The heat wave roasting Southern California and other parts of California prompted the manager of the state's power grid to issue an emergency alert Friday, declaring that SoCal would experience rotating power outages due to excessive heat straining the electric grid.
The emergency was lifted shortly before 10 p.m., and power was restored.
"Extreme heat is really the driver behind this," said Anne Gonzales, spokeswoman for the power grid operator.
Local news from across Southern California
The heat wave is expected to last through next week and the power grid operator will decide whether to continue the rolling outages on a day-to-day basis, Gonzales said. Widespread triple-digit temperatures are expected through the weekend.
LADWP said it was not affected by the emergency, which reminded many residents of the rolling blackouts of 2001.
“I remember having power outages for long periods of time," said Wendy Andre, a Covina resident. "Having to learn to cool down, take a shower, use hand fans. Trying to make sure you keep your refrigerator closed so your perishables don’t perish. Using ice cubes in a dish towel around your neck."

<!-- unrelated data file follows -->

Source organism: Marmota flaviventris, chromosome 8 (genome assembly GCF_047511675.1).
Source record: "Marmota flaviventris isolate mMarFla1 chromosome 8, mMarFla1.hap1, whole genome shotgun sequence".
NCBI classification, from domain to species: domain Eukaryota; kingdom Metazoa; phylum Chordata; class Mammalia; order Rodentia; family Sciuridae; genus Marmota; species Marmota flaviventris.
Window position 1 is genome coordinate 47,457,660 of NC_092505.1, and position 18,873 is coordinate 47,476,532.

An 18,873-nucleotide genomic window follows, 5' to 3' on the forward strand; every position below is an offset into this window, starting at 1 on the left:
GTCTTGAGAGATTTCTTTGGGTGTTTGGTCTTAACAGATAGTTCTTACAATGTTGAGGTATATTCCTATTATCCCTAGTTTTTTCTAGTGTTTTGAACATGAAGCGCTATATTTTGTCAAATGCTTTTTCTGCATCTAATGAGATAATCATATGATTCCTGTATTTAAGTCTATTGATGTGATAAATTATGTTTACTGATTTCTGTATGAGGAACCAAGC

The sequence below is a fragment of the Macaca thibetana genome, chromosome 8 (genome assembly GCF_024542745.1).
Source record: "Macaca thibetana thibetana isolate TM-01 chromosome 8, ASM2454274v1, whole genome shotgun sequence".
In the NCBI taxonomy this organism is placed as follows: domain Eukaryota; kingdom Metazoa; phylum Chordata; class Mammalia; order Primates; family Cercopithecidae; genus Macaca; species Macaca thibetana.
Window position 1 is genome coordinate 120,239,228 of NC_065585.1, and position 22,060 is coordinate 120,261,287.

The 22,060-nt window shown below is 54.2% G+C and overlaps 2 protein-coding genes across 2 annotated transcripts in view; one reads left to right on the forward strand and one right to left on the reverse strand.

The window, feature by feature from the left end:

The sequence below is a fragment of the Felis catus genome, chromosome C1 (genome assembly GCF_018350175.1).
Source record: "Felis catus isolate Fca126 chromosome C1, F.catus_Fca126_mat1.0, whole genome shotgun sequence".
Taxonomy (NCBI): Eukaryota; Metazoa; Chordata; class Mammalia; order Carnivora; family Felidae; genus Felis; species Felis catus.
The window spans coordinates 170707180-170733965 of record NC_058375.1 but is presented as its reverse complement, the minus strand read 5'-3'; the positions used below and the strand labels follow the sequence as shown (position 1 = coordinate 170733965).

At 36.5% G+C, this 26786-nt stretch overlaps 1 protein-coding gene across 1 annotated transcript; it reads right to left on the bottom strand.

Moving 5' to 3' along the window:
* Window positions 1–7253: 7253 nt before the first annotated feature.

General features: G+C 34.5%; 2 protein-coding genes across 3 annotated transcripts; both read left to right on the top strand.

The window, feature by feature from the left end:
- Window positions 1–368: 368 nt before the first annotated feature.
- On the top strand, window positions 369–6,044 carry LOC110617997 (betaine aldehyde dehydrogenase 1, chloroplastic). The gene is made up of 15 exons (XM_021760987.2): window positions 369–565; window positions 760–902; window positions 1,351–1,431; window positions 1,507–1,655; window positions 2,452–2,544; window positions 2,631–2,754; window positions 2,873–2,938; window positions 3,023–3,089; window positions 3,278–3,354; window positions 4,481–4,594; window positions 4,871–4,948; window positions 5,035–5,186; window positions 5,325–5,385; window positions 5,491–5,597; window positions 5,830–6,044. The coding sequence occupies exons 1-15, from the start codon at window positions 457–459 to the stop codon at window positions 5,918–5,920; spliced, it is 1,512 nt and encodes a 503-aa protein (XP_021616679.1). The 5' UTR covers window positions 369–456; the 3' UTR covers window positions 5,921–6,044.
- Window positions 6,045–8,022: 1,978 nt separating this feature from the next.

The California Independent System Operator had previously declared a Flex Alert, urging residents statewide to conserve electricity between 3 and 10 p.m. to avoid overloading the power system. But around 7:46 p.m., demand on the system was so severe that Cal-ISO declared a Stage 3 Emergency.
"A Rotating Outage is an extremely rare, controlled power outage that we enact as a last resort when there is a statewide emergency," SoCal Edison said on their website. "For one hour at a time, we shut down power by geographical groups... to help ease the demand on the electrical grid. Rotating Outages help prevent larger and longer power outages."
Earlier in the day, residents had been urged to cut back their electricity usage. CalISO offered a series of tips, including:
-- Turning off unnecessary lights;
-- Using major appliances before 3 p.m. and after 10 p.m.;
-- Setting air conditioner thermostats to 78 degrees or higher;
-- Using fans; and
-- Keeping drapes drawn.
"The ISO is working closely with utilities and neighboring power systems to manage the strain on the grid to limit any potential power disruptions," Cal-ISO said in a statement.